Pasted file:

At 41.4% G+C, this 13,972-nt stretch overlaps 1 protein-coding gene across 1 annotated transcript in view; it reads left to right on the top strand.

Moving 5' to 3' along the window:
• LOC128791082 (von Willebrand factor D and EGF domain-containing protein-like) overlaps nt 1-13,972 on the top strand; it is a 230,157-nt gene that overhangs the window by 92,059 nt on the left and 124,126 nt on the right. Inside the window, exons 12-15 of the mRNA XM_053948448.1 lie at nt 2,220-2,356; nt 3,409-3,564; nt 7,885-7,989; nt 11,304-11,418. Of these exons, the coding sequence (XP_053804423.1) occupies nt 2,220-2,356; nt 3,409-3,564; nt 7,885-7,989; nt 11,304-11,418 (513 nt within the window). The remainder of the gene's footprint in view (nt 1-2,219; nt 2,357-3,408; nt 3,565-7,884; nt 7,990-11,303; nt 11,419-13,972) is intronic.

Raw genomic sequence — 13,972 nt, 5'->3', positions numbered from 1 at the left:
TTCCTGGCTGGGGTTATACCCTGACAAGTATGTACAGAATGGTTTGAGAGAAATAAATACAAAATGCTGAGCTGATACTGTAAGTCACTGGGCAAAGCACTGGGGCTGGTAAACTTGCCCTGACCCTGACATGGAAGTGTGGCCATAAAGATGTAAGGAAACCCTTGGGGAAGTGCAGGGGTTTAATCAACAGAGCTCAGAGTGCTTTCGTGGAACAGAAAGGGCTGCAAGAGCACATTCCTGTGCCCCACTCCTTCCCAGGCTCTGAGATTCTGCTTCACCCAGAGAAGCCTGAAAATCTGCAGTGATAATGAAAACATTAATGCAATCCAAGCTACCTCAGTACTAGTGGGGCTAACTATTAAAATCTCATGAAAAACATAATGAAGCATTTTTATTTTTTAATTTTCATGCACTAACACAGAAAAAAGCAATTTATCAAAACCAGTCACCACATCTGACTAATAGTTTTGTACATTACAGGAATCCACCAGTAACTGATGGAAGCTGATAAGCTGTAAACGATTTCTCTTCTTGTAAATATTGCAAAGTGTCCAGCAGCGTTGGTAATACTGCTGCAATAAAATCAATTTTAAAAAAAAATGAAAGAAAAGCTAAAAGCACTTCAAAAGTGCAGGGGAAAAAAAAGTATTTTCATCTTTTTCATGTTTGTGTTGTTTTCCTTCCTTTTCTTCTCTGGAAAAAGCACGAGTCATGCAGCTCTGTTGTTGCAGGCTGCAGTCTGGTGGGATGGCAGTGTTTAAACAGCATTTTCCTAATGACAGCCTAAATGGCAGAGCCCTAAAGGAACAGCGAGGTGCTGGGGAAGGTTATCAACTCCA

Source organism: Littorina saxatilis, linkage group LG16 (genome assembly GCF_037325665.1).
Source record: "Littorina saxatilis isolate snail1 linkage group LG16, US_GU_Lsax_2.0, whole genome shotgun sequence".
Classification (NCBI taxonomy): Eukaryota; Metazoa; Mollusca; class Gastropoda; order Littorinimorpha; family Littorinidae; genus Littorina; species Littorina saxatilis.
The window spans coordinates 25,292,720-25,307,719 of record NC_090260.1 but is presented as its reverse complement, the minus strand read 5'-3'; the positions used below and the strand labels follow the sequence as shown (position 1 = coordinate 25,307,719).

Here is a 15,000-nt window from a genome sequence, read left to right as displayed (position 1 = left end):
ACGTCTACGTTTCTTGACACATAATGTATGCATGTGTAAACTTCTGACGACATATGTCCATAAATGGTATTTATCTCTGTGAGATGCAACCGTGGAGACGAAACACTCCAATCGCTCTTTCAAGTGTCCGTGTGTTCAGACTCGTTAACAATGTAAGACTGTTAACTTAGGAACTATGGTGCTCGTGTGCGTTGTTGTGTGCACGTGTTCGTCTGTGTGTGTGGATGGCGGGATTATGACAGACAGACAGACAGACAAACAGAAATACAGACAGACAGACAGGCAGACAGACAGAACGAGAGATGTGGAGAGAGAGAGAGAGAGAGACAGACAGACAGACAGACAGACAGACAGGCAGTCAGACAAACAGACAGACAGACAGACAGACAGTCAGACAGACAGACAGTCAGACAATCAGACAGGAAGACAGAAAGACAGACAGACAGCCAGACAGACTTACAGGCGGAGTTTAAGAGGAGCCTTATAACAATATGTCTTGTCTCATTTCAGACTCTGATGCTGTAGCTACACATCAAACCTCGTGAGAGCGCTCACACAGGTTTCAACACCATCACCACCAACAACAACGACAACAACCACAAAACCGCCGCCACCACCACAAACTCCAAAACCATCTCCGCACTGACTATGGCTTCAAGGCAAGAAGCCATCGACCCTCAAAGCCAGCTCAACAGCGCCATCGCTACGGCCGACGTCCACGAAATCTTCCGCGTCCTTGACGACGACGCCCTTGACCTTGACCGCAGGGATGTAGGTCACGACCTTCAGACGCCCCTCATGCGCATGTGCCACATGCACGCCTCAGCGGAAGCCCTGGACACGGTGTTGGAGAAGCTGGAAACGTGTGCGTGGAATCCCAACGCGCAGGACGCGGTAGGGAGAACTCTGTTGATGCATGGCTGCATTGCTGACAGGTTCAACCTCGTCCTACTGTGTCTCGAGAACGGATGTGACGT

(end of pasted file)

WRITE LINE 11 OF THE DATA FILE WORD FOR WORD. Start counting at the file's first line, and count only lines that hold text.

ACGTCTACGTTTCTTGACACATAATGTATGCATGTGTAAACTTCTGACGACATATGTCCATAAATGGTATTTATCTCTGTGAGATGCAACCGTGGAGACGAAACACTCCAATCGCTCTTTCAAGTGTCCGTGTGTTCAGACTCGTTAACAATGTAAGACTGTTAACTTAGGAACTATGGTGCTCGTGTGCGTTGTTGTGTGCACGTGTTCGTCTGTGTGTGTGGATGGCGGGATTATGACAGACAGACAGACAGACAAACAGAAATACAGACAGACAGACAGGCAGACAGACAGAACGAGAGATGTGGAGAGAGAGAGAGAGAGAGACAGACAGACAGACAGACAGACAGACAGGCAGTCAGACAAACAGACAGACAGACAGACAGACAGTCAGACAGACAGACAGTCAGACAATCAGACAGGAAGACAGAAAGACAGACAGACAGCCAGACAGACTTACAGGCGGAGTTTAAGAGGAGCCTTATAACAATATGTCTTGTCTCATTTCAGACTCTGATGCTGTAGCTACACATCAAACCTCGTGAGAGCGCTCACACAGGTTTCAACACCATCACCACCAACAACAACGACAACAACCACAAAACCGCCGCCACCACCACAAACTCCAAAACCATCTCCGCACTGACTATGGCTTCAAGGCAAGAAGCCATCGACCCTCAAAGCCAGCTCAACAGCGCCATCGCTACGGCCGACGTCCACGAAATCTTCCGCGTCCTTGACGACGACGCCCTTGACCTTGACCGCAGGGATGTAGGTCACGACCTTCAGACGCCCCTCATGCGCATGTGCCACATGCACGCCTCAGCGGAAGCCCTGGACACGGTGTTGGAGAAGCTGGAAACGTGTGCGTGGAATCCCAACGCGCAGGACGCGGTAGGGAGAACTCTGTTGATGCATGGCTGCATTGCTGACAGGTTCAACCTCGTCCTACTGTGTCTCGAGAACGGATGTGACGT